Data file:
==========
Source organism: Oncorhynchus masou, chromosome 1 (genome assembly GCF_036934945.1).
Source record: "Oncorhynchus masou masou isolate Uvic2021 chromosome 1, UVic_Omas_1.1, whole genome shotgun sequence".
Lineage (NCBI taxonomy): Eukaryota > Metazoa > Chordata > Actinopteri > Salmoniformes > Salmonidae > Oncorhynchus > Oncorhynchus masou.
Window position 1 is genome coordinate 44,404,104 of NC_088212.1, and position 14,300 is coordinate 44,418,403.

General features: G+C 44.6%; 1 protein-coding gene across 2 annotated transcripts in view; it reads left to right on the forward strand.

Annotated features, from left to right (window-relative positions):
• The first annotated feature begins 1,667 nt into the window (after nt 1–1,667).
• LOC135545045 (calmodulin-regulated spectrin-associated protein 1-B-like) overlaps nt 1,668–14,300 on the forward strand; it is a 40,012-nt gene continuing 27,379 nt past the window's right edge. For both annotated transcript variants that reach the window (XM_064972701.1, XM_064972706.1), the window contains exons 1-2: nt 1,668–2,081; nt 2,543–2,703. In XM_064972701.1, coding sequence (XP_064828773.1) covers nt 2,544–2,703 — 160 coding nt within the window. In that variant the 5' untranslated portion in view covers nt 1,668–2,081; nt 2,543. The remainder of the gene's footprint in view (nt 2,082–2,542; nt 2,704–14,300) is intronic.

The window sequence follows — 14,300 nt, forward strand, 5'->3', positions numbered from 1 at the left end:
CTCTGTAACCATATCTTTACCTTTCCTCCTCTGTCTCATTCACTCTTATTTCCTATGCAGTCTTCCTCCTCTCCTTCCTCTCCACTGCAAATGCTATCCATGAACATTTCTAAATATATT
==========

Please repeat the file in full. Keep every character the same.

Source organism: Oncorhynchus masou, chromosome 1 (genome assembly GCF_036934945.1).
Source record: "Oncorhynchus masou masou isolate Uvic2021 chromosome 1, UVic_Omas_1.1, whole genome shotgun sequence".
Lineage (NCBI taxonomy): Eukaryota > Metazoa > Chordata > Actinopteri > Salmoniformes > Salmonidae > Oncorhynchus > Oncorhynchus masou.
Window position 1 is genome coordinate 44,404,104 of NC_088212.1, and position 14,300 is coordinate 44,418,403.

General features: G+C 44.6%; 1 protein-coding gene across 2 annotated transcripts in view; it reads left to right on the forward strand.

Annotated features, from left to right (window-relative positions):
• The first annotated feature begins 1,667 nt into the window (after nt 1–1,667).
• LOC135545045 (calmodulin-regulated spectrin-associated protein 1-B-like) overlaps nt 1,668–14,300 on the forward strand; it is a 40,012-nt gene continuing 27,379 nt past the window's right edge. For both annotated transcript variants that reach the window (XM_064972701.1, XM_064972706.1), the window contains exons 1-2: nt 1,668–2,081; nt 2,543–2,703. In XM_064972701.1, coding sequence (XP_064828773.1) covers nt 2,544–2,703 — 160 coding nt within the window. In that variant the 5' untranslated portion in view covers nt 1,668–2,081; nt 2,543. The remainder of the gene's footprint in view (nt 2,082–2,542; nt 2,704–14,300) is intronic.

The window sequence follows — 14,300 nt, forward strand, 5'->3', positions numbered from 1 at the left end:
CTCTGTAACCATATCTTTACCTTTCCTCCTCTGTCTCATTCACTCTTATTTCCTATGCAGTCTTCCTCCTCTCCTTCCTCTCCACTGCAAATGCTATCCATGAACATTTCTAAATATATT